Friday, April 20, 2018

Stage 4 Colon Cancer: The Great Isolator

Hello my friends. All is fine with me, please don't worry. I am writing this to reach out to those who are dealing with late stage cancer. 

Being diagnosed with late stage cancer is devastating. But you can hardly grasp all of the devastation at once. It's like seeing a town decimated by a tornado. To take it all in. To really wrap your head around what these people have lost and now have to deal with is mind boggling. I am sure the victims of such devastation don't know where to start. 

When you are diagnosed with stage 4 cancer it's the same. Your mind is reeling. Your family and friends minds' may be doing the same, but perhaps not to the depths and extent that you, the diagnosed, are experiencing. 

There can be very dark places your mind and spirit go when dealing with stage 4 cancer. You want to share with your loved ones. But how can they respond to your thoughts that consist of your worst nightmares that are now reality? They want to understand but they cannot, and all you end up doing is upsetting them and each other. 

There are dark places of death that now always walk with you. There are feelings of a deep sickness in your gut when you think of leaving your children without a parent. Your mind wanders to thoughts of what will it be like if/when you're not around. It sends shivers up your spine and terrifies you. 

To hold all that unto yourself can be part of the burden of cancer. It can be even more unbearable than the physical pain and suffering. That is the isolation. It can make your spirit feel like stone and hold it hostage.

It is a profound thing then, to be able to know someone and speak to someone who knows what you are going through. I have thought so much about this. What is it that comforts us when we find someone who has, or is walking in our exact shoes, on our same path? Why do we feel comforted? Why is there that immediate comfort we feel with them, when so little needs to be explained?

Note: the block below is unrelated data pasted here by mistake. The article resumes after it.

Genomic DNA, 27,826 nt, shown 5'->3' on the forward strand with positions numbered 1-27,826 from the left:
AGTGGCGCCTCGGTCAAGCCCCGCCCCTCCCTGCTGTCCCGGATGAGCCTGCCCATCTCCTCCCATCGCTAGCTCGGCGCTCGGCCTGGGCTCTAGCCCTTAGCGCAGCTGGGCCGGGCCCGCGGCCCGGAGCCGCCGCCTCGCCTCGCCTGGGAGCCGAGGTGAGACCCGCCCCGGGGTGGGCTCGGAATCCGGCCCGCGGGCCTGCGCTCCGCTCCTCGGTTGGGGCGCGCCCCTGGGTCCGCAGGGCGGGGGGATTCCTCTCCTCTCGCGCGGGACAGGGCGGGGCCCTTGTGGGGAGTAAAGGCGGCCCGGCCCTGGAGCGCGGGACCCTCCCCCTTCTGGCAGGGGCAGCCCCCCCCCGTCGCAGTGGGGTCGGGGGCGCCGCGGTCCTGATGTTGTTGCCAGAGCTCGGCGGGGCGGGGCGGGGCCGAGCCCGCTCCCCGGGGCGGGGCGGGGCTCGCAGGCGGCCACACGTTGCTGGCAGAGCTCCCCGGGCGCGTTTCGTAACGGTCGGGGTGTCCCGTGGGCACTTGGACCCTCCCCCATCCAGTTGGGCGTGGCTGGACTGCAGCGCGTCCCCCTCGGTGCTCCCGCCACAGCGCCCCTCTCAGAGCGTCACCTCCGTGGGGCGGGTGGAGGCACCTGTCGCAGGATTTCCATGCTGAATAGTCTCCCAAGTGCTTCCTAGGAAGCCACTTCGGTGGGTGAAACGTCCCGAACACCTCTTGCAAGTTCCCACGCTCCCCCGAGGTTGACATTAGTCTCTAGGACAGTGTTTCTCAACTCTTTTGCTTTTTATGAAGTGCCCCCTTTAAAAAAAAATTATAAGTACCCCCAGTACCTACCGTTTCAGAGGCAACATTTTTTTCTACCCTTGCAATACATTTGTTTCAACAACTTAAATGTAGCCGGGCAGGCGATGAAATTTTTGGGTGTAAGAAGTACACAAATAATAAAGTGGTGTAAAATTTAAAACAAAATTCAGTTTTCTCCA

I think it's because now there is a link. To someone, to something. We feel less alone. Perhaps we feel that now our burden is shared.
When that burden is shared with someone already deeply familiar perhaps it makes it easier to get through the next minute. To take a few more steps on a path that is terrifying, ambiguous. A path that no one knows how or when it will end. No answers. That is part if stage 4 cancer. To share that with someone who knows, connects us to other human beings and takes away the isolation. Maybe delivers our spirit from those bindings and helps us handle our illness a little better. And love those around us more purely.

Please know you are not alone. I have been where you are and only want to be able for you to know I am here for you in anyway I can be. 

Don't beat yourself up from being down, or negative or discouraged. You're human. It won't all of sudden make your tumors grow. Sometimes we just need to put our head in our hands and cry and hurt. But don't give up. Never give up. 

For me personally until my oncologist said to me, "Karen there is nothing more to do. We need to call hospice." Then I wasn't giving up. I felt discouraged at times, negative, and yes, I complained. But then I picked myself up and kept going. Never give up.

My Warmest Regards,


Christine Dalessio said...

Karen this is beautiful <3 thank you for showing us what it means to not give up

Anonymous said...

Very helpful in dealing with a friends stage 4 cancer. Thanks

Anonymous said...

Karen u have a huge heart and u write straight from it with such honesty, empathy and beauty.